The Archaeology Debate:
“Is the bible a reliable source of history?”
This question is at the root of a controversy in the archaeology of Iron Age Israel (remember, the Iron Age encompasses King David). Related to it, is the question, “Do the archaeological layers coordinate with the accounts in the bible?” Current trends in Israeli Archaeology address this question and come to various conclusions. In today’s entry, I want to let you know about the archaeology behind the answer from Tel Aviv University, the major players from Tel Aviv, and then suggest the role that Gezer plays in the debate.
Theologically, the stakes are high. Even the search for reliable history suggests the possibility of corruption, forgery, propaganda, etc. And, since it is well known that the Hebrew bible is our primary Davidic source, the question quickly loses its innocence. It is religious, and it is encumbered with all kinds of meaning tied to conclusions about scripture and revelation. So behind the question there is an even bigger debate: the nature of true religion.
However, I will confine myself to the archaeology of the different personages, and then relate that to our work at Gezer. I may pick up on the theological ramifications in a different post.
Is the bible a reliable source of history?
The Tel Aviv University Answer
Israel Finkelstein and David Ussishkin of Tel Aviv University have argued intelligently and forcibly for a change in the date of the arrival of the Sea Peoples (Philistines) in Canaan. They propose that the Philistines came into the land around 1150 BC. In so doing, they are challenging the traditional view of a 1208 or 1175 arrival date. The proposed change is anywhere from 25 to 58 years different than what was previously accepted. This may seem like a small change, but it is the center of a disturbance that ripples down to all of dating methods in Iron Age archaeology. In the end, the Tel Aviv answer to our question: Is the bible a reliable source for history? is nuanced and quite different than an unqualified “Yes.”
The leading name in the debate is Finkelstein. He is a co-director of the Megiddo Expedition — a site that serves as an archaeological laboratory within which he can test his theories. Here stand Ussishkin and Finkelstein at Megiddo in the so-called Palace 6000:
I dug there in 2004 and enrolled in graduate seminars taught by Ussishkin and Finkelstein dealing with Iron Age dating methods. I wanted to learn their arguments first-hand, and Ussishkin himself taught us that the debate starts from the change in date of the Philistines arriving in Canaan, by which, the traditional dates of Iron Age sites need to be shifted.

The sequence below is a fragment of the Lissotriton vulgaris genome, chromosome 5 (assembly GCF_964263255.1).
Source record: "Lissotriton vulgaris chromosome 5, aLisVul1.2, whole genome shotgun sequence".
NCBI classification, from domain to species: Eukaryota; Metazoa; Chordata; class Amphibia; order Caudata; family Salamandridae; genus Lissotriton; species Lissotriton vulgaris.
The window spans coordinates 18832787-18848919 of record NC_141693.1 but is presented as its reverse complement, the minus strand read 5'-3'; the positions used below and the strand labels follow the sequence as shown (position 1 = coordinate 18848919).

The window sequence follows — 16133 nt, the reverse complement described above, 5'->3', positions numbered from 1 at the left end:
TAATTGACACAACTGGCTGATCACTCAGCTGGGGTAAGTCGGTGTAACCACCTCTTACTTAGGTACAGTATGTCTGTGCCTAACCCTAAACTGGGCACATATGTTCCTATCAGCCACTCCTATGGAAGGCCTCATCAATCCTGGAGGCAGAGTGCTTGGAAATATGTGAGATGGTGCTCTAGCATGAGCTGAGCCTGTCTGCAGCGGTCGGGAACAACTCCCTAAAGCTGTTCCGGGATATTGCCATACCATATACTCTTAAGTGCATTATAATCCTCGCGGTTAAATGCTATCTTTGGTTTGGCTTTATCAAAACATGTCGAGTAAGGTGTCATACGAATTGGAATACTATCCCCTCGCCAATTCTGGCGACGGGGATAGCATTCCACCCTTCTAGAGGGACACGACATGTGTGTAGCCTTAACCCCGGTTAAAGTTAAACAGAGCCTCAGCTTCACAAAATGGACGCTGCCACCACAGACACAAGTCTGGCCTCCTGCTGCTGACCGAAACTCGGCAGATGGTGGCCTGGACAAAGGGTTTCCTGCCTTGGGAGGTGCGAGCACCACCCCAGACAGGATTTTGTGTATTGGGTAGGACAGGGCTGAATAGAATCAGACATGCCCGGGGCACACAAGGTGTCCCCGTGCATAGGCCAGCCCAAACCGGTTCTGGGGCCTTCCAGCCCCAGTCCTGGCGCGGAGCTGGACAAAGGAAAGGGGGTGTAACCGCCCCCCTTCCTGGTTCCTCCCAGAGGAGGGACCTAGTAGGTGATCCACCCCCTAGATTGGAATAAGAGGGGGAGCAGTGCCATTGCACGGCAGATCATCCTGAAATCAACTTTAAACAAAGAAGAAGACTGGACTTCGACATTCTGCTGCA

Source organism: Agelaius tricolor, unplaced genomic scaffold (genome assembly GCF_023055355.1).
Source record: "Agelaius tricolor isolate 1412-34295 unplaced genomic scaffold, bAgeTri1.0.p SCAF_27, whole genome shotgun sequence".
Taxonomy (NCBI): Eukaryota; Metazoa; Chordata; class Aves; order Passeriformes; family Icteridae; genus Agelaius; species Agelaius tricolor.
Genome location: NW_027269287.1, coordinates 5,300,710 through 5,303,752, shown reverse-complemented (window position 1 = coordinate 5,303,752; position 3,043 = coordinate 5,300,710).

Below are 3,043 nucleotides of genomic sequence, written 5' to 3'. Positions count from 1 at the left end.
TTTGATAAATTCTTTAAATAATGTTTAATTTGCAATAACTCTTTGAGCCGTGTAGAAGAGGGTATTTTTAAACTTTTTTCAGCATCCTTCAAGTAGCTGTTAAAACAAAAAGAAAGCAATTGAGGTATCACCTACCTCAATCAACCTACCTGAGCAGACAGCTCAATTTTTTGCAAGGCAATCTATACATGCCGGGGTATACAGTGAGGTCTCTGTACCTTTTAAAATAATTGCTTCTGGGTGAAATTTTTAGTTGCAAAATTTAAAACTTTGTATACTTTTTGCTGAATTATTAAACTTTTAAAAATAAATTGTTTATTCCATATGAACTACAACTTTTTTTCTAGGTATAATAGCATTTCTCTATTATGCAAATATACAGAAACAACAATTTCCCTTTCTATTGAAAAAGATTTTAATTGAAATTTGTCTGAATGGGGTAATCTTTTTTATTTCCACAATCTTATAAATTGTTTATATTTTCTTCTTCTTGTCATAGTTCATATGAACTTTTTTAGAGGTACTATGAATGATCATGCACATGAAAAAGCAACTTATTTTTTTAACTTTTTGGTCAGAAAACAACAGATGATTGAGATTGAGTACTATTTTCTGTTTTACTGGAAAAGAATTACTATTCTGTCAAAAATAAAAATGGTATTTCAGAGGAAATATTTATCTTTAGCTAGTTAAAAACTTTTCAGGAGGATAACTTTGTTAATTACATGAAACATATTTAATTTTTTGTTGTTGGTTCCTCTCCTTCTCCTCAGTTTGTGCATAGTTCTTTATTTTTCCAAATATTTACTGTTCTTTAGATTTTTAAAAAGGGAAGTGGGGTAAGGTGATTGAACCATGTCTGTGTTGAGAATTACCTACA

Destruction layers at Meggido, once assigned to David, end up being assigned to Shishak of Egypt (the Pharaoh who cut a path of destruction through Israel in 925 BC, and who is named in the Bible). In adjusting these layers, entire stratum of the city once assigned to Solomon end up getting reassigned to later kings. This shift then constitutes a need to reassess parallel sites and other finds associated with the United Monarchy, creating a domino effect in the layers of occupation that constitute the remains of ancient cities in Israel.
Where we used to find Solomon’s handy-work, we find a later king; Solomon ends up being a minor player in comparison to the more impressive kings that followed after him — so goes the theory.
Let me agree with what you might be thinking right now: this seems very abstract. And you may be thinking, Who cares about tradition anyway, we want the facts, not the tradition; if Finkelstein is right, we should accept his data. I agree, we don’t hold to a tradition for the sake of tradition — It is the data we care about. And it is the data that causes me to disagree with Ussishkin. I’ll jump ahead of myself, and confess that I agree with the majority of field archaeologists who don’t think the Tel Aviv school is right about this debate.
Ancient events are preserved in the various layers of an archaeological site, and the arrival of the Philistines is a kind of first event that dates subsequent layers and happenings — in this case, the Iron Age in Canaan (which includes the United Monarchy). Ussishkin adjusted our understanding of that historical moment by re-associating Pharaoh-naming cartouches to different layers, which, by necessity, lowers the traditional archaeological chronology. I won’t follow the details here, but you should have a feeling of what started the whole debate.
And that brings us to Gezer. The directors, Steve and Sam, are pictured here to the left:
There is an effort at Gezer to coordinate pottery with artifacts and pottery with specific Iron Age layers. Furthermore, the Bible says things about David and Solomon that are found in the archaeological layers so that both Bible and Archaeology are coordinating accounts of the United Monarchy. Finkelstein calls this circular reasoning, but what is circular to him, may in fact be corroborating evidence. The work at Gezer may yet reveal definitive data.
Ussishkin might be mistaken in his reading of the data, and Finkelstein’s puzzle still has pieces that are missing or don’t fit. The goal is to find definitive answers to the Iron Age sequencing of events. In Iron Age archaeology, Finkelstein looms large, and his questions are partly behind the design goals of the Gezer Expedition.
In my next post, I want to update you on the area where I am supervising, and the reason why, after all, I am not even working in an Iron Age context.
Neve Shalom, Israel.